SLAM (simultaneous localization and mapping) is a method used for autonomous mobile robots (AMRs) that lets you build a map and localize your vehicle in that map at the same time. LiDAR (light detection and ranging) technology assists robots to navigate their surroundings through object perception, identification and collision avoidance. LiDAR sensors provide information in real time about the robot’s surroundings such as walls, doors, people and other objects. LiDAR can assist robots in carrying out a wide range of tasks and operating autonomously. Robots need to see their surroundings and the obstacles around it. LiDAR provides high-accuracy depth information with a wide 3D field of view and high resolution.
When used in combination, the two technologies provide the most compelling solution for autonomous mobile robots (AMRs) to navigate dynamic environments safely and efficiently.
Keep reading to learn more about how SLAM and 3D LiDAR technologies work together to enable the use of AMRs in hospitals, warehouses and more.
What Is SLAM?
SLAM is a process by which a robot builds a map of its surroundings while simultaneously keeping track of its own location within that map. This is done by using sensors to measure distances and identify landmarks and then applying algorithms to process that data into a usable map. One of the key advantages of SLAM is that it doesn‘t require any prior knowledge of the environment to create an accurate map.
SLAM is a critical capability for any AMR that shares its environment with humans, other robots or obstacles with unpredictable movement patterns — such as hospitals and manufacturing facilities where robots conduct work alongside humans stocking shelves or caring for patients. SLAM can be implemented in many different ways, but it ultimately depends on visual data, sensor data, point clouds and rapid processing all working together seamlessly.
What Is LiDAR?
LiDAR is a sensor technology that uses lasers to measure distance. LiDAR sensors emit laser pulses and then measure the time it takes for the pulses to bounce back. This is referred to as Time of Flight (ToF). By measuring ToF, LiDAR sensors can create an accurate representation of the environment. The Comet Lab Research team explains it like this:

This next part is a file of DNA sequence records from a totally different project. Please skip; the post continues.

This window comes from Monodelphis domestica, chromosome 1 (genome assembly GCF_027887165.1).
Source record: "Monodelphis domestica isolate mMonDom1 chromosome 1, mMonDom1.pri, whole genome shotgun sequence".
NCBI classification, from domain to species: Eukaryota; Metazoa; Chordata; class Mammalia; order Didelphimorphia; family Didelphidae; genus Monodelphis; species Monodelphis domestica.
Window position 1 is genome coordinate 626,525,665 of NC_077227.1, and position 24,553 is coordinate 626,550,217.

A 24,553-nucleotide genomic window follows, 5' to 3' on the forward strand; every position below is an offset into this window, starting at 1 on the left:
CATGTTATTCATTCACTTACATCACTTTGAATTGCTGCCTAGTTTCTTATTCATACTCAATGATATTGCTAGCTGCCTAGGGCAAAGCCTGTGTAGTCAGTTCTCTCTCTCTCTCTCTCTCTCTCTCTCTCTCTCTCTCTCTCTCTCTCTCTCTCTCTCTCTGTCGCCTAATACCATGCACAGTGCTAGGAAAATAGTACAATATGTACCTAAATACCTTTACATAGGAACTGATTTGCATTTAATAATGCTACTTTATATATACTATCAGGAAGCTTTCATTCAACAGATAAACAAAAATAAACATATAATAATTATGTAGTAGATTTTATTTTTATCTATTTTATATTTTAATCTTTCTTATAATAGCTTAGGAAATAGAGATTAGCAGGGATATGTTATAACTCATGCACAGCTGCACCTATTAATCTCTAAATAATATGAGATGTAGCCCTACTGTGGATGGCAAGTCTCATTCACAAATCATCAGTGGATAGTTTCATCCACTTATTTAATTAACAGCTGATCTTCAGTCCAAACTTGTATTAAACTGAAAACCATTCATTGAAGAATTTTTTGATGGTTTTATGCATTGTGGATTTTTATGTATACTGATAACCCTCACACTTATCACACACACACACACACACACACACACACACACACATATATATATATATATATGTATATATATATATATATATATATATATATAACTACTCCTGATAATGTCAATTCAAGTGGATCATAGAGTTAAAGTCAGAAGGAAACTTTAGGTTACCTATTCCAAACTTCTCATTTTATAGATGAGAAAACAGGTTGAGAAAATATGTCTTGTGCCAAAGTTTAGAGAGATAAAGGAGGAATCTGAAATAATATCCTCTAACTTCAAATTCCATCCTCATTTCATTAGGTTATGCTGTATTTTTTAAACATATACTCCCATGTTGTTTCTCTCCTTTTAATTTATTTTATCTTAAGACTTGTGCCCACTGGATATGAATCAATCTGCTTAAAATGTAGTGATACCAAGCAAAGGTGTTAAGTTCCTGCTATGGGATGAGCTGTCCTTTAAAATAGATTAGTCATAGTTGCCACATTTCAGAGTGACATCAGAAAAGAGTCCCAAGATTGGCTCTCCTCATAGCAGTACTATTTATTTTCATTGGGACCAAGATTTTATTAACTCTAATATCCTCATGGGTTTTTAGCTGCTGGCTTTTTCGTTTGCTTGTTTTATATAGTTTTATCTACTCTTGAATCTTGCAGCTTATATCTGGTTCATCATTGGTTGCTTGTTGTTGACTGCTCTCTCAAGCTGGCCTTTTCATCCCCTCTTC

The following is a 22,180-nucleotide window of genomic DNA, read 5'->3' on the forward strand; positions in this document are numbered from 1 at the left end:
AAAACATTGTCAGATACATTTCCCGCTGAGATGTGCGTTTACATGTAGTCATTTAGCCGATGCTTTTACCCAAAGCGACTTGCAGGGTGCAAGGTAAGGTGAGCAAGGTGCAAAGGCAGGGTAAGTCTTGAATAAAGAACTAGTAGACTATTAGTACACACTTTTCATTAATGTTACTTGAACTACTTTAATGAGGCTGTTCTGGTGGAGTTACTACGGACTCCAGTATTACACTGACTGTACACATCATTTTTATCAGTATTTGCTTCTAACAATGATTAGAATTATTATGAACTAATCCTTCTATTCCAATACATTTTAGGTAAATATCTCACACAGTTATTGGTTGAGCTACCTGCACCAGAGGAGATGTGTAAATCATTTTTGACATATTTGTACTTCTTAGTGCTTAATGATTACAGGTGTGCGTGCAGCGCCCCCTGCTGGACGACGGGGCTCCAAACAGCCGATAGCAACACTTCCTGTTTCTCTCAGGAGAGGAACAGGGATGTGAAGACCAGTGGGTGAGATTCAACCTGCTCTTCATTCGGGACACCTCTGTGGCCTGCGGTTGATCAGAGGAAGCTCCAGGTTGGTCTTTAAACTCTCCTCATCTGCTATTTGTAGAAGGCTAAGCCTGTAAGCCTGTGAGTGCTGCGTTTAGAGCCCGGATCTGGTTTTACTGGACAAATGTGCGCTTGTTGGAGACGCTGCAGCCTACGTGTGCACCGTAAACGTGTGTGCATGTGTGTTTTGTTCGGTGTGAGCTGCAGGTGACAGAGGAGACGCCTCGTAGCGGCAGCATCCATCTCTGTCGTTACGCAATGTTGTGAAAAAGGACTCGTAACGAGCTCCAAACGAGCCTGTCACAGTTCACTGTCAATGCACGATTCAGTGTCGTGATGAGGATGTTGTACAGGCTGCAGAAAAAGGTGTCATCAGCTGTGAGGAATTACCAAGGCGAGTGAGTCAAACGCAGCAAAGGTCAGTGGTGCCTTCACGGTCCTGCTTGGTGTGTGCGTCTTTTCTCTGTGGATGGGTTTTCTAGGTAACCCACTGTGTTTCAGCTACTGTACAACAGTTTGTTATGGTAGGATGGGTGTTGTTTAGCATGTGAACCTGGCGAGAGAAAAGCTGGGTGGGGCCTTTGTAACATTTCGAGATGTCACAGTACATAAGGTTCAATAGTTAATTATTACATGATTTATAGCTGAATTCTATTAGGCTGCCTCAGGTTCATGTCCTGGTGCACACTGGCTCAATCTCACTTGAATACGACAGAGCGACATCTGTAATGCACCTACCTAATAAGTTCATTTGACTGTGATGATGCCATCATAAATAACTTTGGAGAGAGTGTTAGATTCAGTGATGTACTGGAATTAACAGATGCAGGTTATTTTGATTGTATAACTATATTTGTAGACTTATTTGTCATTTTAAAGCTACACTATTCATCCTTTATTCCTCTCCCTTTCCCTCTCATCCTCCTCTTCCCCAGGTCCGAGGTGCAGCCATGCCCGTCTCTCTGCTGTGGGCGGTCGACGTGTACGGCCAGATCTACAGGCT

“To produce complete point clouds, the sensor must be able to sample the entire environment very quickly. One way that LiDAR does this is by using a very high sampling rate on the individual emitters/receivers. Each one emits tens, or hundreds of thousands of laser pulses every second.”
This is how autonomous robots are able to detect and avoid obstacles in their environment. One advantage of LiDAR is that it can be used in all lighting conditions, including complete darkness.
3D LiDAR may be one of the “most significant innovations in the field of automation in the past few years.” One of the primary differences between 2D LiDAR and 3D LiDAR is the way it collects data. 2D LiDAR sensors emit a beam along an object‘s horizontal plane. 3D LiDAR, according to LidarandRadar.com, “focuses its beam along its target‘s vertical plane to capture three-dimensional data on the X, Y, and Z axes. This mode of scanning provides more detailed object information.”
Advanced 3D LiDAR by Yujin Robot
Yujin Robot‘s 3D LiDAR technology, YRL3V2, is a compact 3D LiDAR optimized for robotic applications. The single-channel 360-degree 3D scanning ToF (Time of Flight) laser sensor provides a wide FoV (field of vision) — up to 360 degrees horizontally and 80 degrees vertically. It measures the distance to surrounding objects and provides point clouds for accurate mapping. YRL3V2 also provides four selectable scanning modes optimized for AMRs. Customers can choose the optimal mode for their applications.
How SLAM and 3D LiDAR Work Together in AMRs
When it comes to creating safe and effective AMRs, no single technology can do it all. Combining the strengths of both 3D LiDAR and SLAM technologies makes it possible to create a much more comprehensive picture of an environment than either one could on its own.
In dynamic indoor environments like hospitals or warehouses, SLAM and 3D LiDAR work together to allow AMRs to quickly identify and react to constant changes and moving obstacles.
AMRs equipped with both 3D LiDAR and SLAM technologies can make more accurate decisions and navigate more efficiently, thus becoming more effective and safer partners for their human coworkers.